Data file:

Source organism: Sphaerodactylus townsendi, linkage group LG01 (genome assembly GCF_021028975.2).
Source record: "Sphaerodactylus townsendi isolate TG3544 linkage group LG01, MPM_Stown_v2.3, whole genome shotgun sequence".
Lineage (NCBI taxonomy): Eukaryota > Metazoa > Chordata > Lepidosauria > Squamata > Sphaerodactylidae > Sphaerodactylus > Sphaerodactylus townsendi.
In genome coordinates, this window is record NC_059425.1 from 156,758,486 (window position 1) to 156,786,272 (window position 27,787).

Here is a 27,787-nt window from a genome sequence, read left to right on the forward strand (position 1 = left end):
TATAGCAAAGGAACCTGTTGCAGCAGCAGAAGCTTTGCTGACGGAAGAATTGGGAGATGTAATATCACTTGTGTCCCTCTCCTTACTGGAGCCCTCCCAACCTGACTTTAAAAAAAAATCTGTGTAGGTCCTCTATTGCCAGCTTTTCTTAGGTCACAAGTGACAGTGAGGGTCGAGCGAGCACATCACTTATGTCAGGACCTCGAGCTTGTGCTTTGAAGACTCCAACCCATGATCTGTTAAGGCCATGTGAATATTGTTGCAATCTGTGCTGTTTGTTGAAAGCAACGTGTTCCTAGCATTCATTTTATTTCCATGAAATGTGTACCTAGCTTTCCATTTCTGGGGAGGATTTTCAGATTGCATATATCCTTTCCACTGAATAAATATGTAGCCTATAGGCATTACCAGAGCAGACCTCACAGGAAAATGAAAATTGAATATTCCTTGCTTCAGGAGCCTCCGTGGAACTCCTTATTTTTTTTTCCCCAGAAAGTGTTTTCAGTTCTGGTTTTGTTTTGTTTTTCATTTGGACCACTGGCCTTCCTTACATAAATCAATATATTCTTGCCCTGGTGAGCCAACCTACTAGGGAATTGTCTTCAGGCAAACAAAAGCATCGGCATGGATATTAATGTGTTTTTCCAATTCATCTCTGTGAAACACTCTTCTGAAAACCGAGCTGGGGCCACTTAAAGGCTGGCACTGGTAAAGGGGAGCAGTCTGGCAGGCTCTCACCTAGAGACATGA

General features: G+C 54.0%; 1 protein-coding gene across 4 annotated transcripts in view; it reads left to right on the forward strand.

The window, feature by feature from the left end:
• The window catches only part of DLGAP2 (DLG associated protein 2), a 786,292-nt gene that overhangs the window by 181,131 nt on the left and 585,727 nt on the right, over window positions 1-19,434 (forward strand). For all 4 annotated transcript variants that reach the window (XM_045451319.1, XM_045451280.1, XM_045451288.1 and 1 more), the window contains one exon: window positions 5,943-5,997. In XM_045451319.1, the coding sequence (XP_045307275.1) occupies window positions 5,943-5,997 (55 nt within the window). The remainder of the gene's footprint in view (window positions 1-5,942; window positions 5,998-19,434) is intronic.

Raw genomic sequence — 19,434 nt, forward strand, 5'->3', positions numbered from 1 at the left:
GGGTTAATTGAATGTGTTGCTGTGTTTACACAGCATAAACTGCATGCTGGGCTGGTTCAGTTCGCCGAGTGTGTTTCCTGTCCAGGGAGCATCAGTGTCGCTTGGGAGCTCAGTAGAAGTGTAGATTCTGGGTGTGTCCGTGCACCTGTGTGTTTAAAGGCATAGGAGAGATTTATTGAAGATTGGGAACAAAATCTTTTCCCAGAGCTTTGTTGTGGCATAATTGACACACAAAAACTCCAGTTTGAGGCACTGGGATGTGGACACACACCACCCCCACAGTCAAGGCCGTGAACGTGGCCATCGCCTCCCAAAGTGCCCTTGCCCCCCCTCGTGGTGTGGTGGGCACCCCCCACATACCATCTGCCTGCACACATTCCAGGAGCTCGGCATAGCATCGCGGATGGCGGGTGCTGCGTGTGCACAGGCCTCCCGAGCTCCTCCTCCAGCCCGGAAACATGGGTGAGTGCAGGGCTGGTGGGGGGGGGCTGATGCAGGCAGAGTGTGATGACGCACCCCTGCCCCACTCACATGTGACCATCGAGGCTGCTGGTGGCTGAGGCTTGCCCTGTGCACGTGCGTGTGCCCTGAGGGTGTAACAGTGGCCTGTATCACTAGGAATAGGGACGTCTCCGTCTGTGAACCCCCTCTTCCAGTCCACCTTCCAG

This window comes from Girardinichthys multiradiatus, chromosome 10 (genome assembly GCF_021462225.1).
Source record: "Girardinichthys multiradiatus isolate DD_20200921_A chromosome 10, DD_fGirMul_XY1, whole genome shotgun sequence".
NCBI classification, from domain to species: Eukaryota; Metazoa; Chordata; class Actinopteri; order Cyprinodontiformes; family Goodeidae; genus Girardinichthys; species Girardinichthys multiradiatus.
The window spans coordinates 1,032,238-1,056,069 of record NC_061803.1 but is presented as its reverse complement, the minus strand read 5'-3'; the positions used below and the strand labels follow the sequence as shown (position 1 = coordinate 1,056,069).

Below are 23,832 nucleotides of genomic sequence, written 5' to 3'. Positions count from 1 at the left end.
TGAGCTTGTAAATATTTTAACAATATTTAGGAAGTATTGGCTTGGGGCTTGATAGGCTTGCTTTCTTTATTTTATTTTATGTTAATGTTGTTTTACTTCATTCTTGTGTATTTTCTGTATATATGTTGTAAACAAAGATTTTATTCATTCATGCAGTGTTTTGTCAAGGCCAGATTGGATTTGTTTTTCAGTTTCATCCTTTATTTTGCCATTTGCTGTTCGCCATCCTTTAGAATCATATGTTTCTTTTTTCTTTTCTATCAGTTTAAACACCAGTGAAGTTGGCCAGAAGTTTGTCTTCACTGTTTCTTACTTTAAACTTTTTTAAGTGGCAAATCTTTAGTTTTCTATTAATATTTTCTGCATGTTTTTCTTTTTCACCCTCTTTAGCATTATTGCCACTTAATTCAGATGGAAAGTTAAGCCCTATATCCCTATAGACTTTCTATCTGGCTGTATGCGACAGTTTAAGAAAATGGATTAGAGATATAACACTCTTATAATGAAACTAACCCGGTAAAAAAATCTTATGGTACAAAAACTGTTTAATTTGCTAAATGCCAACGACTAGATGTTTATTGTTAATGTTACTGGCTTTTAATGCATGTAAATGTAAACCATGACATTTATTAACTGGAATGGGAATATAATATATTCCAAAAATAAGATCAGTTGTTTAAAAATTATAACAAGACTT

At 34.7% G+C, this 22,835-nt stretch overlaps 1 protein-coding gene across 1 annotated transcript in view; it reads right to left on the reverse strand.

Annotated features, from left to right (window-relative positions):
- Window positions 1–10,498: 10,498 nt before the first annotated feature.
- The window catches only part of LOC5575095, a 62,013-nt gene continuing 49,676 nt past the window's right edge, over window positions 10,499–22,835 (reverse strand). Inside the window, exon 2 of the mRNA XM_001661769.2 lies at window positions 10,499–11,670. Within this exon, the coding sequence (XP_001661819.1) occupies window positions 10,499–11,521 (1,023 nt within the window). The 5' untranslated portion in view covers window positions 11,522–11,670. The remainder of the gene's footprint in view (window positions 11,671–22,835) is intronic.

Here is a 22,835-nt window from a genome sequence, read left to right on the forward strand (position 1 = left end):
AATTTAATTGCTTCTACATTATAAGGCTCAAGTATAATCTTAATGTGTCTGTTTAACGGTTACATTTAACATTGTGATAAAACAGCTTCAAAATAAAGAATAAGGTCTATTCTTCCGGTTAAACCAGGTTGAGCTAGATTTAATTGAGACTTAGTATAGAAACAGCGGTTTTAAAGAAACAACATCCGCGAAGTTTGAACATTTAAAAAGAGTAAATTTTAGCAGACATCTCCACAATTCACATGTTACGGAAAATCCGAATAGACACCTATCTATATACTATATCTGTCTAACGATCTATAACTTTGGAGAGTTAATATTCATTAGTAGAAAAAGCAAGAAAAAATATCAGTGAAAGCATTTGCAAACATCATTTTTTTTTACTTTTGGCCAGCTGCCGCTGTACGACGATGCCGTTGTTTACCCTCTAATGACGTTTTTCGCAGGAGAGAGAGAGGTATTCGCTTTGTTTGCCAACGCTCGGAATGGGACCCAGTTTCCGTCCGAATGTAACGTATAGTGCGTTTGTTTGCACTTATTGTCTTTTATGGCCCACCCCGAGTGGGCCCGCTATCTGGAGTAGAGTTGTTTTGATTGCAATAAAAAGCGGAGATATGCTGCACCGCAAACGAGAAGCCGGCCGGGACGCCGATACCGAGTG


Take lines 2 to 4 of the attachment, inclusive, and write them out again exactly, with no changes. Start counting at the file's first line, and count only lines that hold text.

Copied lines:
Source record: "Sphaerodactylus townsendi isolate TG3544 linkage group LG01, MPM_Stown_v2.3, whole genome shotgun sequence".
Lineage (NCBI taxonomy): Eukaryota > Metazoa > Chordata > Lepidosauria > Squamata > Sphaerodactylidae > Sphaerodactylus > Sphaerodactylus townsendi.
In genome coordinates, this window is record NC_059425.1 from 156,758,486 (window position 1) to 156,786,272 (window position 27,787).